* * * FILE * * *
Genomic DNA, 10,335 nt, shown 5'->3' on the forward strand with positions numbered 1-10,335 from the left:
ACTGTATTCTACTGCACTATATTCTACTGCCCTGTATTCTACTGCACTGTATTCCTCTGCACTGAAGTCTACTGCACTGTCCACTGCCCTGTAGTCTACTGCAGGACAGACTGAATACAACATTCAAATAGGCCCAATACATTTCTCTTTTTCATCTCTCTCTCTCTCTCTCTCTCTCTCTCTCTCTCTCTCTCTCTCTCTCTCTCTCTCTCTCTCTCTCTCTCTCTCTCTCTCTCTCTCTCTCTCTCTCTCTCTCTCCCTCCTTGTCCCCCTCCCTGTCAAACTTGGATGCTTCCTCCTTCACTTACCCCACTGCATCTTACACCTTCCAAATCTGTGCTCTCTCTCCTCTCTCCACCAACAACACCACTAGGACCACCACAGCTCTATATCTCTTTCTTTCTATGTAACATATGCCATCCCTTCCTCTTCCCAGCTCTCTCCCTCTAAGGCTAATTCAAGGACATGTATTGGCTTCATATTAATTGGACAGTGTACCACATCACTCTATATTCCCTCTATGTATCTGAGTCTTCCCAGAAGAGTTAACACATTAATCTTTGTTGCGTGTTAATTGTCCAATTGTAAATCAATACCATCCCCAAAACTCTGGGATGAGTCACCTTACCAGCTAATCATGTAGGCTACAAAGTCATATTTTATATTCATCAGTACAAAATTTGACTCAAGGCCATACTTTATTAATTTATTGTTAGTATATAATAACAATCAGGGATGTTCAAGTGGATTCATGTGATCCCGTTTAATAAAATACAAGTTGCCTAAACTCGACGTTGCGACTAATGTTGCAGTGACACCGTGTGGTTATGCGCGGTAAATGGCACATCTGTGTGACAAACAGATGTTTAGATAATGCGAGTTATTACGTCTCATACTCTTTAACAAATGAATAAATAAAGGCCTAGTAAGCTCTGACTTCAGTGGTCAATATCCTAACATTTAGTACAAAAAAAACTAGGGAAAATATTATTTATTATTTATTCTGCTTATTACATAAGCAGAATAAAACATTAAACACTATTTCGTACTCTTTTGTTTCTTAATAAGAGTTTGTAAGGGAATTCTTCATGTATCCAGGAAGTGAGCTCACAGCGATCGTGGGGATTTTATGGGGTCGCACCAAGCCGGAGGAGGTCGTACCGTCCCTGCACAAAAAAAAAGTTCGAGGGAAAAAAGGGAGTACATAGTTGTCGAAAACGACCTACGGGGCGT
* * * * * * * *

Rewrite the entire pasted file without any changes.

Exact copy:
Genomic DNA, 10,335 nt, shown 5'->3' on the forward strand with positions numbered 1-10,335 from the left:
ACTGTATTCTACTGCACTATATTCTACTGCCCTGTATTCTACTGCACTGTATTCCTCTGCACTGAAGTCTACTGCACTGTCCACTGCCCTGTAGTCTACTGCAGGACAGACTGAATACAACATTCAAATAGGCCCAATACATTTCTCTTTTTCATCTCTCTCTCTCTCTCTCTCTCTCTCTCTCTCTCTCTCTCTCTCTCTCTCTCTCTCTCTCTCTCTCTCTCTCTCTCTCTCTCTCTCTCTCTCTCTCTCTCTCTCCCTCCTTGTCCCCCTCCCTGTCAAACTTGGATGCTTCCTCCTTCACTTACCCCACTGCATCTTACACCTTCCAAATCTGTGCTCTCTCTCCTCTCTCCACCAACAACACCACTAGGACCACCACAGCTCTATATCTCTTTCTTTCTATGTAACATATGCCATCCCTTCCTCTTCCCAGCTCTCTCCCTCTAAGGCTAATTCAAGGACATGTATTGGCTTCATATTAATTGGACAGTGTACCACATCACTCTATATTCCCTCTATGTATCTGAGTCTTCCCAGAAGAGTTAACACATTAATCTTTGTTGCGTGTTAATTGTCCAATTGTAAATCAATACCATCCCCAAAACTCTGGGATGAGTCACCTTACCAGCTAATCATGTAGGCTACAAAGTCATATTTTATATTCATCAGTACAAAATTTGACTCAAGGCCATACTTTATTAATTTATTGTTAGTATATAATAACAATCAGGGATGTTCAAGTGGATTCATGTGATCCCGTTTAATAAAATACAAGTTGCCTAAACTCGACGTTGCGACTAATGTTGCAGTGACACCGTGTGGTTATGCGCGGTAAATGGCACATCTGTGTGACAAACAGATGTTTAGATAATGCGAGTTATTACGTCTCATACTCTTTAACAAATGAATAAATAAAGGCCTAGTAAGCTCTGACTTCAGTGGTCAATATCCTAACATTTAGTACAAAAAAAACTAGGGAAAATATTATTTATTATTTATTCTGCTTATTACATAAGCAGAATAAAACATTAAACACTATTTCGTACTCTTTTGTTTCTTAATAAGAGTTTGTAAGGGAATTCTTCATGTATCCAGGAAGTGAGCTCACAGCGATCGTGGGGATTTTATGGGGTCGCACCAAGCCGGAGGAGGTCGTACCGTCCCTGCACAAAAAAAAAGTTCGAGGGAAAAAAGGGAGTACATAGTTGTCGAAAACGACCTACGGGGCGT